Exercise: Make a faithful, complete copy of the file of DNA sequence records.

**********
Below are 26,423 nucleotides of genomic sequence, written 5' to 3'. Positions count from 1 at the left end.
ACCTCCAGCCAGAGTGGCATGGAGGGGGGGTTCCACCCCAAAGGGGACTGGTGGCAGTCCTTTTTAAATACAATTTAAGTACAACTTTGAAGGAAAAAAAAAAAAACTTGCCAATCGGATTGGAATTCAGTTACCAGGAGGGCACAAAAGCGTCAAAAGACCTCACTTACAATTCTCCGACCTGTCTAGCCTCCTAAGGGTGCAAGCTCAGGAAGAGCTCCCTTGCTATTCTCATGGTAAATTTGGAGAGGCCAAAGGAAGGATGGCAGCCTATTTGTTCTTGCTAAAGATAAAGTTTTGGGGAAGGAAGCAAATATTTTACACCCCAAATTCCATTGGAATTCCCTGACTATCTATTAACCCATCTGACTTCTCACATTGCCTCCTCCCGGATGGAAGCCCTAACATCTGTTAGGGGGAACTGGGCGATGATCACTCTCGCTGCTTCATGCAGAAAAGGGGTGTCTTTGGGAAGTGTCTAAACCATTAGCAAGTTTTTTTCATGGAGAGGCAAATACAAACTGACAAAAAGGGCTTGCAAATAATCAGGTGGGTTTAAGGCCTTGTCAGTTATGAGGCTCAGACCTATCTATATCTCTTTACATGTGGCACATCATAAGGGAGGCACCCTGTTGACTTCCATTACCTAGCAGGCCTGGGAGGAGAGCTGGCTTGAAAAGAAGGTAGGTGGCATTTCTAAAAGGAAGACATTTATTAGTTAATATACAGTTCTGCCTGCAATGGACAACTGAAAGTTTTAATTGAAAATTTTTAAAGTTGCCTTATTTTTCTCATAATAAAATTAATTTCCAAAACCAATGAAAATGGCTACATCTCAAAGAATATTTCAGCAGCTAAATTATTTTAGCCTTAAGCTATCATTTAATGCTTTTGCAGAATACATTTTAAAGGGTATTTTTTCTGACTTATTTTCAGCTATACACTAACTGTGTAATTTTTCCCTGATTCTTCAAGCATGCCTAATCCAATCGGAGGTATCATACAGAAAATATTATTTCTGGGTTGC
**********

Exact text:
Below are 26,423 nucleotides of genomic sequence, written 5' to 3'. Positions count from 1 at the left end.
ACCTCCAGCCAGAGTGGCATGGAGGGGGGGTTCCACCCCAAAGGGGACTGGTGGCAGTCCTTTTTAAATACAATTTAAGTACAACTTTGAAGGAAAAAAAAAAAAACTTGCCAATCGGATTGGAATTCAGTTACCAGGAGGGCACAAAAGCGTCAAAAGACCTCACTTACAATTCTCCGACCTGTCTAGCCTCCTAAGGGTGCAAGCTCAGGAAGAGCTCCCTTGCTATTCTCATGGTAAATTTGGAGAGGCCAAAGGAAGGATGGCAGCCTATTTGTTCTTGCTAAAGATAAAGTTTTGGGGAAGGAAGCAAATATTTTACACCCCAAATTCCATTGGAATTCCCTGACTATCTATTAACCCATCTGACTTCTCACATTGCCTCCTCCCGGATGGAAGCCCTAACATCTGTTAGGGGGAACTGGGCGATGATCACTCTCGCTGCTTCATGCAGAAAAGGGGTGTCTTTGGGAAGTGTCTAAACCATTAGCAAGTTTTTTTCATGGAGAGGCAAATACAAACTGACAAAAAGGGCTTGCAAATAATCAGGTGGGTTTAAGGCCTTGTCAGTTATGAGGCTCAGACCTATCTATATCTCTTTACATGTGGCACATCATAAGGGAGGCACCCTGTTGACTTCCATTACCTAGCAGGCCTGGGAGGAGAGCTGGCTTGAAAAGAAGGTAGGTGGCATTTCTAAAAGGAAGACATTTATTAGTTAATATACAGTTCTGCCTGCAATGGACAACTGAAAGTTTTAATTGAAAATTTTTAAAGTTGCCTTATTTTTCTCATAATAAAATTAATTTCCAAAACCAATGAAAATGGCTACATCTCAAAGAATATTTCAGCAGCTAAATTATTTTAGCCTTAAGCTATCATTTAATGCTTTTGCAGAATACATTTTAAAGGGTATTTTTTCTGACTTATTTTCAGCTATACACTAACTGTGTAATTTTTCCCTGATTCTTCAAGCATGCCTAATCCAATCGGAGGTATCATACAGAAAATATTATTTCTGGGTTGC